Intensive oil-detection effort to launch this week
Published: August 18,2010
GULF OF MEXICO — The Mississippi Department of Environmental Quality (MDEQ), in coordination with the Unified Incident Command in Mobile, Ala., is launching an initiative this week to systematically sample for submersed oil in the Mississippi Sound.
This intensive effort will extend from Mobile Bay to the Louisiana state line, and the initial phase is expected to be completed in approximately fourteen days with weather permitting.
“Fish, shrimp and crabs in Mississippi waters are safe to eat based on the extensive water and seafood sampling conducted by multiple federal and state agencies. We are implementing this monitoring effort to provide a more complete picture of whether any oil remains in our waters and to address the questions we all have about potential underwater oil. A three-pronged sampling effort should provide a good picture of what is or is not in the Mississippi Sound. If there is oil in water column, we want to know about it and deal with it. If it is not, then we want to put an end to the underwater oil assertions which is only damaging the marketability of our seafood, ” said Trudy Fisher, MDEQ executive director.
This plan, employing Vessels of Opportunity and six of the state-owned skimmers, includes three separate and unique tactics to investigate the existence of submerged oil in the Mississippi Sound:
• Sorbent Probes Deployment and Water Sampling — The first method uses about 30 private vessels from the Vessels of Opportunity Program using sorbent probes and depth finders to find and delineate areas of suspected oil below the water’s surface. The Mississippi Sound will be divided into a grid, made up of areas that are approximately two miles on each side, an area of approximately four square miles. This grid formation will create approximately 180 distinct areas of approximately equal size that will be thoroughly surveyed for the presence of submerged oil.
The six sampling boats, staffed by MDEQ, will collect samples from any areas of suspected oil identified by the surveying vessels. The surveying vessel will deploy sorbent probes at regular intervals along the survey route, and also when depth finder readings indicate something suspicious below the surface. If the probe indicates that potential submerged oil is present, the survey team will contact the MDEQ sampling team to initiate sample collection activities. Samples will be analyzed for petroleum compounds, dispersants, and phytoplankton or algae.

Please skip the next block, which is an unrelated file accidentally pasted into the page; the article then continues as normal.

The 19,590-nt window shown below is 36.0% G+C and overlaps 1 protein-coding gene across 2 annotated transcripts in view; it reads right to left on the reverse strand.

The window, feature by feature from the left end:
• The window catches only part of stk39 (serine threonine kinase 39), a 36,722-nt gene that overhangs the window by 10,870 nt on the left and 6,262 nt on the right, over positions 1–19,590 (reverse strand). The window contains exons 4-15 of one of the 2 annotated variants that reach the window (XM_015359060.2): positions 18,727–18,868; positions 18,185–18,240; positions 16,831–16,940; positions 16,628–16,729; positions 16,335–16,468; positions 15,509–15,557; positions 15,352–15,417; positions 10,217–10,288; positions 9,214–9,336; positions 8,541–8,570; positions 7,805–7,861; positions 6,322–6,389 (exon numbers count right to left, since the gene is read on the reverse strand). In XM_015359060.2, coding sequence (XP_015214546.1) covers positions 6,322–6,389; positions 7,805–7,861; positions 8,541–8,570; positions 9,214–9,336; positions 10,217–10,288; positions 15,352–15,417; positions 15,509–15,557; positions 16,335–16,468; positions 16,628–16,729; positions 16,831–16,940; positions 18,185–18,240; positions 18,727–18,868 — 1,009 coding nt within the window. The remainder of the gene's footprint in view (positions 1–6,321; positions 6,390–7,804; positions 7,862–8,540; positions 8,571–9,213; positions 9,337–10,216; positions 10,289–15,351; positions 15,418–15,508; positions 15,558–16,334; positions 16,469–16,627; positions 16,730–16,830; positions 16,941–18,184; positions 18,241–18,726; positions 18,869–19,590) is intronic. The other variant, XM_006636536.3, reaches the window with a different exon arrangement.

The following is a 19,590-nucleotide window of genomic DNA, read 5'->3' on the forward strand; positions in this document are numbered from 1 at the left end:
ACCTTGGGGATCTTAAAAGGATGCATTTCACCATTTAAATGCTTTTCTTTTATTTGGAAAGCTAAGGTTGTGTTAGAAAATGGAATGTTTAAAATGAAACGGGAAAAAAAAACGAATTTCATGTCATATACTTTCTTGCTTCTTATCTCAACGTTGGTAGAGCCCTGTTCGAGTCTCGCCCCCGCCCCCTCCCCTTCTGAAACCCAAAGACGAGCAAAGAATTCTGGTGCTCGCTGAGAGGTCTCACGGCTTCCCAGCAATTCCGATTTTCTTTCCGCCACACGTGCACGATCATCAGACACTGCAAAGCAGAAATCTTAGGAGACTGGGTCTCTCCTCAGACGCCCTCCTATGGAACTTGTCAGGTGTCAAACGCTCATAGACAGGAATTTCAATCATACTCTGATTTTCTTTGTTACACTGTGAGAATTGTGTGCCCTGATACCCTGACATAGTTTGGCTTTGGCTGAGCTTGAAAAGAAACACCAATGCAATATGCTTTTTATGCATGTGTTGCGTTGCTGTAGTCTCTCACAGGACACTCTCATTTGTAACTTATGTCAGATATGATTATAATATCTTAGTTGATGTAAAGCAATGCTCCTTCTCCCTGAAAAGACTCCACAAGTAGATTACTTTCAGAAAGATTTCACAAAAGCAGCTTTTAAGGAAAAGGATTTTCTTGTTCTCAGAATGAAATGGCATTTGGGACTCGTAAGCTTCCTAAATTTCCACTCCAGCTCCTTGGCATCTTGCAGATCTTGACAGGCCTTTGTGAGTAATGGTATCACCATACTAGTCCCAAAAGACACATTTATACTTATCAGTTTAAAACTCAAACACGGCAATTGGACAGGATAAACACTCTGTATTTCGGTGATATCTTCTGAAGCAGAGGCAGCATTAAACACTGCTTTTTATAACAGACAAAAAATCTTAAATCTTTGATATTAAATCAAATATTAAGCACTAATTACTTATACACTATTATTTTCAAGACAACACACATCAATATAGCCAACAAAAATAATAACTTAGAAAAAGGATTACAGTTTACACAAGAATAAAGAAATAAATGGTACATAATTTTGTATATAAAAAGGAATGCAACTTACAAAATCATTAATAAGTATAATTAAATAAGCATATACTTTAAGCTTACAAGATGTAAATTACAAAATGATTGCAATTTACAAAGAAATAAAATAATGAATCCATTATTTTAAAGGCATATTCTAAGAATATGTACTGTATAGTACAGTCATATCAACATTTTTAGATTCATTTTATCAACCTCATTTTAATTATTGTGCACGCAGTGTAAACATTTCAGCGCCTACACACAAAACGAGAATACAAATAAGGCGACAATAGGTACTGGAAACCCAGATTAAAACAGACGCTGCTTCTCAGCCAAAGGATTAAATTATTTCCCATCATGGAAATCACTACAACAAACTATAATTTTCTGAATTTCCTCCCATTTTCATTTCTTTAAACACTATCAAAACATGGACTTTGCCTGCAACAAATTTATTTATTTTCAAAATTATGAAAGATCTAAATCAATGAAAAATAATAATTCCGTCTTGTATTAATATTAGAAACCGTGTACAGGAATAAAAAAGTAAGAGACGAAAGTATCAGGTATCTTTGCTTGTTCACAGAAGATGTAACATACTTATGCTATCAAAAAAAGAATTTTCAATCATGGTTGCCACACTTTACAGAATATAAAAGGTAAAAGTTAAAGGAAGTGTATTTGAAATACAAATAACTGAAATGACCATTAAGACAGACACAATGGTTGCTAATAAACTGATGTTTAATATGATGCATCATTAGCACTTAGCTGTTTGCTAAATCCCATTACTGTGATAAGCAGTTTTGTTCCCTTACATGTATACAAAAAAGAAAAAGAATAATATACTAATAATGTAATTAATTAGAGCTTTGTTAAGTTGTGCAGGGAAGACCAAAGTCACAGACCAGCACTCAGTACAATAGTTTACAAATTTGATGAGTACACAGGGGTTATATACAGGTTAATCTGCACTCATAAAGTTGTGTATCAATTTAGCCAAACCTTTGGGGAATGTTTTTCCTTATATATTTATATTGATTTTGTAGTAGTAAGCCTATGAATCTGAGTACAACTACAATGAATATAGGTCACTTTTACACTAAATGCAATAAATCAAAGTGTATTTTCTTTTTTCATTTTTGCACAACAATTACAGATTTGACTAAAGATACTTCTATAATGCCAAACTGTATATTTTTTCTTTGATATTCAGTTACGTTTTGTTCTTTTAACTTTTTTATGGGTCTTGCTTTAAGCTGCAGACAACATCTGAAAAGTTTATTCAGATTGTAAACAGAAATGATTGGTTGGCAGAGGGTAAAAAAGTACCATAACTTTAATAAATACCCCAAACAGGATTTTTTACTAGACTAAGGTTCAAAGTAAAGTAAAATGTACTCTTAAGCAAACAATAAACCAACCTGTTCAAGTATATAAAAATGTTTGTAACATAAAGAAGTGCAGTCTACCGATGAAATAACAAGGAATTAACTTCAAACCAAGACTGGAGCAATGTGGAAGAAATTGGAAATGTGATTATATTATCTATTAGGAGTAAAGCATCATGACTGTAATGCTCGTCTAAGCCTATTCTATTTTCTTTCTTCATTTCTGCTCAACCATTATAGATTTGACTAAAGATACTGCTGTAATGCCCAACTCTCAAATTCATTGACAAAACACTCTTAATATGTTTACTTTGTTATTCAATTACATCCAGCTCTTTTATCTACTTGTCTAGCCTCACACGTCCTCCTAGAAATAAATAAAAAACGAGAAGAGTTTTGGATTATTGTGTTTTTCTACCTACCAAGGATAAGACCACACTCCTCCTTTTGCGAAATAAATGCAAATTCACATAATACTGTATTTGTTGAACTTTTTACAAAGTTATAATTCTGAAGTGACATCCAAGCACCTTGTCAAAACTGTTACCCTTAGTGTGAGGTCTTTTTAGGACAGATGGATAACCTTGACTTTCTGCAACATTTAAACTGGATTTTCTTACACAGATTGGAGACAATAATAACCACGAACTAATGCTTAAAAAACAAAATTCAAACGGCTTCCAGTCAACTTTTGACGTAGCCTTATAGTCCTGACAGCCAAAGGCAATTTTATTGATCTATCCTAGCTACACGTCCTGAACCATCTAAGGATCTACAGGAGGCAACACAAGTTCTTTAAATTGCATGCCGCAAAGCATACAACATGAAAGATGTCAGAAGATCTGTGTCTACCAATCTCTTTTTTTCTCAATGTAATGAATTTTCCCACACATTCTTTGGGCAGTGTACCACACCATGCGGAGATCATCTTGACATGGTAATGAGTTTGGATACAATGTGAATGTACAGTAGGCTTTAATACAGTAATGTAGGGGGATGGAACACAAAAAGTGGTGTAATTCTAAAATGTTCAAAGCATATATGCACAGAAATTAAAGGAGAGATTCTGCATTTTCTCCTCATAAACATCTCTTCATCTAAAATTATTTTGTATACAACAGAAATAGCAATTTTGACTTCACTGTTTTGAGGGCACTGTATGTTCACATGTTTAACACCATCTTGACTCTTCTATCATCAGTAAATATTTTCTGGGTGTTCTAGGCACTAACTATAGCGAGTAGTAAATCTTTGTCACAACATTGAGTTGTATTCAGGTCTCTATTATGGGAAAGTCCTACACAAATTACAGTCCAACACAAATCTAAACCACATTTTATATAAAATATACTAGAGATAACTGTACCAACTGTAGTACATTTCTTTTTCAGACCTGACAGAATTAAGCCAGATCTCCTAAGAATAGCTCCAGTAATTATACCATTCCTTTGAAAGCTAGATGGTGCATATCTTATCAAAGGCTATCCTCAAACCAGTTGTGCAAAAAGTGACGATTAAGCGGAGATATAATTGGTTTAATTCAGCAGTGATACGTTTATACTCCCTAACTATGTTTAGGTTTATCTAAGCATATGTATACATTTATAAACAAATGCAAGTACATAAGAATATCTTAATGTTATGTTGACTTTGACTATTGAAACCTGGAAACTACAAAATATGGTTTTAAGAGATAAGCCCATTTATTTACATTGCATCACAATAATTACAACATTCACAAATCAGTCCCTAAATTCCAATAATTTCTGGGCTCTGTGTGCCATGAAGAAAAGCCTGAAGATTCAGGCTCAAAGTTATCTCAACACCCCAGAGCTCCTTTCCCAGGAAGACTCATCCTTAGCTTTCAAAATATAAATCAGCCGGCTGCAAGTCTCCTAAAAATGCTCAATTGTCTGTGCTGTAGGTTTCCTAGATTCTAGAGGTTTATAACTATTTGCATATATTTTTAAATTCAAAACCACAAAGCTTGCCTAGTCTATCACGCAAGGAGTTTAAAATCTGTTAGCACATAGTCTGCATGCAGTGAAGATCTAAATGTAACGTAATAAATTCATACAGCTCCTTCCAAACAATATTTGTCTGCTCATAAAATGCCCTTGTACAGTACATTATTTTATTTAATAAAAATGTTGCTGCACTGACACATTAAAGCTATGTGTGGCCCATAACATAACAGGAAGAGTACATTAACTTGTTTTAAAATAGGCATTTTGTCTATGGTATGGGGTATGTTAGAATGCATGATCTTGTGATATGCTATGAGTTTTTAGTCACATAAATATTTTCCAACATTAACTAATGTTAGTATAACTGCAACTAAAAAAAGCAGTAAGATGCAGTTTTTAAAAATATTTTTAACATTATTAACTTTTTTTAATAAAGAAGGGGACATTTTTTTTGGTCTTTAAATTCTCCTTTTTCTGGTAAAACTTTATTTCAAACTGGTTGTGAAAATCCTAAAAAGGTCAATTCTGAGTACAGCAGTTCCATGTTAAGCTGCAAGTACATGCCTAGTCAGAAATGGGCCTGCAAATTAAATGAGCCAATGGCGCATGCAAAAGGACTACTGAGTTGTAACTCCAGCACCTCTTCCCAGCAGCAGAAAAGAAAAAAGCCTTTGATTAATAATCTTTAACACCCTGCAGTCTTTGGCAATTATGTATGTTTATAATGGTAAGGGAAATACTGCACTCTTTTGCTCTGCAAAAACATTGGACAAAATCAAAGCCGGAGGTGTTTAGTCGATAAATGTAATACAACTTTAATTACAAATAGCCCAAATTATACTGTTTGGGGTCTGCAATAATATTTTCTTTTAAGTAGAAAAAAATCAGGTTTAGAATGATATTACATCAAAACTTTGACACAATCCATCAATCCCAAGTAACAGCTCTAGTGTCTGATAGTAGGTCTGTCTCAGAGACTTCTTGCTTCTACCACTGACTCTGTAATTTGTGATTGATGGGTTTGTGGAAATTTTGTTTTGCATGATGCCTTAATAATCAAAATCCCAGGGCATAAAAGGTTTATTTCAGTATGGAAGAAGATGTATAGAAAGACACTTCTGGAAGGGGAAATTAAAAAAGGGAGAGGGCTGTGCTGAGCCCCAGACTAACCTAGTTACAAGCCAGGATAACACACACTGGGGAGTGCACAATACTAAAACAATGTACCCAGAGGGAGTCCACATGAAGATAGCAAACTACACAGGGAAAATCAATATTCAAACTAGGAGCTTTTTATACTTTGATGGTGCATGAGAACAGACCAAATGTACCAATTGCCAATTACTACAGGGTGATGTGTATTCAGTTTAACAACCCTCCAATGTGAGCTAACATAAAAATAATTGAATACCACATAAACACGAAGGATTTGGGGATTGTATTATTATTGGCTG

• Fluorometer Readings and Water Sampling — The second sampling technique will involve the continuous measurement of oil in the water column as a vessel will tow a submersible fluorometer along a specified course from Mobile Bay to the mouth of the Pearl River on the western side of Hancock County. This instrument will continuously monitor for oil plumes, and this real-time data will be coupled with GPS locational data and other routine water quality data including oxygen, temperature and salinity. Sampling technicians aboard the vessel will collect additional samples when the flourometer detects the presence of oil in the water column. This technique has been used successfully in deepwater studies aboard oceanographic research vessels, but this will be the first time this has been used in Mississippi Sound.
• Sediment Grabs — The third part of this sampling effort will focus on oil in or on the bottom sediments of the sound. A separate vessel and crew will be dedicated to this task. The crew will collect sediment samples along a specified course throughout the Sound. The samples will be inspected visually and by smell for the presence of oil, and if oil material is suspected, samples will be collected for further analysis.
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